Nanao Candle Set
Sumac wax candle
Made in Japan
Set of 5 candles
Burning Time: 110~130 minutes each
Surrounded by sea and mountains, Nanao is a city close to nature and also the city in Ishikawa prefecture where Takazawa Candle calls home.
Inspiration from nature comes easily around the Noto Peninsula and each of the five candles in this set have a unique shape that represents a different plant that grows in the region. The candles are all named after a letter of the word P-L-A-N-T.
Made from sumac wax with dried rush and washi-paper wicks, these candles produce a bright and powerful flame. This comes as a result of the hollow core of the wick drawing up oxygen from the bottom, thus increasing the combustion power and creating a strong flame.
Comes in a set of five candles. Burning time is approximately 110~130 minutes each.
Recommended to use with the Koma Candle Stand Medium.
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Legend has it that the first candles, made from beeswax, arrived in Japan with the introduction of Buddhism during the Nara period (the eighth century).
By the Edo period (1603-1868), the cultivation of Haze (wax trees), the raw material used in Warousoku (Japanese candles), flourished on the island of the Kyushu and Shikoku areas in Japan.
Candles provided light for everyday purposes and came to be used in traditional entertainment such as Noh and Kabuki.
The city of Nanao in Ishikawa prefecture flourished during this time as a part of so-called Kitamae-bune, “Northbound ships”, due to its excellent natural settings. Wax from Kyushu and Japanese paper (Washi) from Iwami in Shimane prefecture used for wicks were brought to Nanao to produce traditional Japanese candles. The finished products were then transported throughout Japan by Kitamae-bune.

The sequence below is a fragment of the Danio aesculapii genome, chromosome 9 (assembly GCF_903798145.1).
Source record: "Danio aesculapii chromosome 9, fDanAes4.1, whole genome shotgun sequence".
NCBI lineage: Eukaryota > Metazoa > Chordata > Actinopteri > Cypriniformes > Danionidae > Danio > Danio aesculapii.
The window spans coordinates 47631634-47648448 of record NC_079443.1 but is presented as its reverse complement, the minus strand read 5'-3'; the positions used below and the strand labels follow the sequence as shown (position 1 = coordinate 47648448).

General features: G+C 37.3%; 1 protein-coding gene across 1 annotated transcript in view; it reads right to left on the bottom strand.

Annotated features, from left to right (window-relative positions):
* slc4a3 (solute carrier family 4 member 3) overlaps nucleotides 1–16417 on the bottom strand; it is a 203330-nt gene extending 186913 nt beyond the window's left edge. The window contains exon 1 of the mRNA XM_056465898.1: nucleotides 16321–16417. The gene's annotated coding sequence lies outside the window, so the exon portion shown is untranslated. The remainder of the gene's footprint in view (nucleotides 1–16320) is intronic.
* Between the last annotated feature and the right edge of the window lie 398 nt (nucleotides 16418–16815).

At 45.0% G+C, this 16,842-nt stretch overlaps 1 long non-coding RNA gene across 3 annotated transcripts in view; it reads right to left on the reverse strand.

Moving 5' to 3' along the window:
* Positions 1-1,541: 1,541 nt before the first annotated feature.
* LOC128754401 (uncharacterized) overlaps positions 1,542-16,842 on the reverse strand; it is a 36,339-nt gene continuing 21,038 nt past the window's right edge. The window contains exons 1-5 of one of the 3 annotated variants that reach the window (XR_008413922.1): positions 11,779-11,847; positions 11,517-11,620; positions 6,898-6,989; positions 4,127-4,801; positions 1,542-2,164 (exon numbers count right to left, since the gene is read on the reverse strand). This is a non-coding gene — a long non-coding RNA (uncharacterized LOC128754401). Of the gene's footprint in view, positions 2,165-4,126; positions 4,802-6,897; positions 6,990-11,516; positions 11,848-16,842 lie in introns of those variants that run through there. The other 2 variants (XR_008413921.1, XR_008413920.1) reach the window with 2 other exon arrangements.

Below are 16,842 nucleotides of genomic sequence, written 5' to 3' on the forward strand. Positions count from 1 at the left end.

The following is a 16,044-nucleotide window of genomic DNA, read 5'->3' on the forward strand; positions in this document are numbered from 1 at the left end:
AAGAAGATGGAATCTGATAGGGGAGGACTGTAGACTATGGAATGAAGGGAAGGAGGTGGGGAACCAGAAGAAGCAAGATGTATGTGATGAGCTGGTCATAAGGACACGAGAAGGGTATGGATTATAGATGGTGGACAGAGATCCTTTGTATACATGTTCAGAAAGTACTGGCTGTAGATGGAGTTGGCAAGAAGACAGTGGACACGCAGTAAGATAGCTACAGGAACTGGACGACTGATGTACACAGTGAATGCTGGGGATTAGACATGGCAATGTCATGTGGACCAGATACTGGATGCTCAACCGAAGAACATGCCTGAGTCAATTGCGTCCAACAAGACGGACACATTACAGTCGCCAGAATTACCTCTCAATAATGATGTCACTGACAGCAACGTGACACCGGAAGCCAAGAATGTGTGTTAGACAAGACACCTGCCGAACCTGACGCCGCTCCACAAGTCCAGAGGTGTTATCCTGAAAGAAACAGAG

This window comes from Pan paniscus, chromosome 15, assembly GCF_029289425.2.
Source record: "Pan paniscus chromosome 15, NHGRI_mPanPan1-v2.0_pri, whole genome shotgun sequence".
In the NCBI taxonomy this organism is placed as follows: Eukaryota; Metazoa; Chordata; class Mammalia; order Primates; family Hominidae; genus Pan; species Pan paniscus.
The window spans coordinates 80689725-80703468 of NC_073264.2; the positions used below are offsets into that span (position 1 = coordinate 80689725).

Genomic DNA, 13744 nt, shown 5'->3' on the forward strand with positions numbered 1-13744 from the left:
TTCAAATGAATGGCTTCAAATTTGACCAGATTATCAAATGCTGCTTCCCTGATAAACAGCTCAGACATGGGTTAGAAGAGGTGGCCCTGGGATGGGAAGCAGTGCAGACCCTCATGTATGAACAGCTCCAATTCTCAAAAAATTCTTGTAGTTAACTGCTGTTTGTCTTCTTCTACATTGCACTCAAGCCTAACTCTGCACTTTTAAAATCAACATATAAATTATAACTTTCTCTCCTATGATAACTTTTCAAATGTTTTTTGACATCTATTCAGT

The guild made by Japanese candle maker called “Rosokuza” continued to exist in Nanao until the late 19th century. Takazawa Candle was established in 1892 and succeeds this tradition over a century.
They value ethical and social contribution in crafting traditional Japanese candles, made from a combination of historical technologies and industries.
Today, the future of craftsmen for these precious works is in danger of existing. By continuing to use natural materials, they contribute to the survival of traditional technologies and to the conservation of the Japanese mountains, plants and nature.
Their candles continue to be widely used in Buddhist temples and many homes as offerings, as well as at meditation and yoga sessions to calm the body and mind.
Takazawa Candle is committed to preserving the wisdom and ingenuity of traditional Japanese candle making for generations.
To make a traditional Japanese candle, they start with the candle wick. The wick is made by winding dried grass around hollow cord of Washi (Japanese paper).
The hollow core of the wick allows oxygen to be drawn up from the bottom so that the flame consumes more melted wax, thus increasing the combustion power and creating a powerful flame.
Next they create the candle shape by poring melted wax into wooden or metallic molds. After the wax has set, they remove it from the mold and finish shaping by hand with a small knife.
They begin the day at Takazawa Candle factory at 5AM in winter and 6AM in summer by lighting fired under the kettles to melt the wax. They burn firewood, timber that has been thinned from nearby forests on the Noto penisula. They use three big pots and small kettles. They put the raw wax into into each pot depending on which type of candles they’ll be making that day.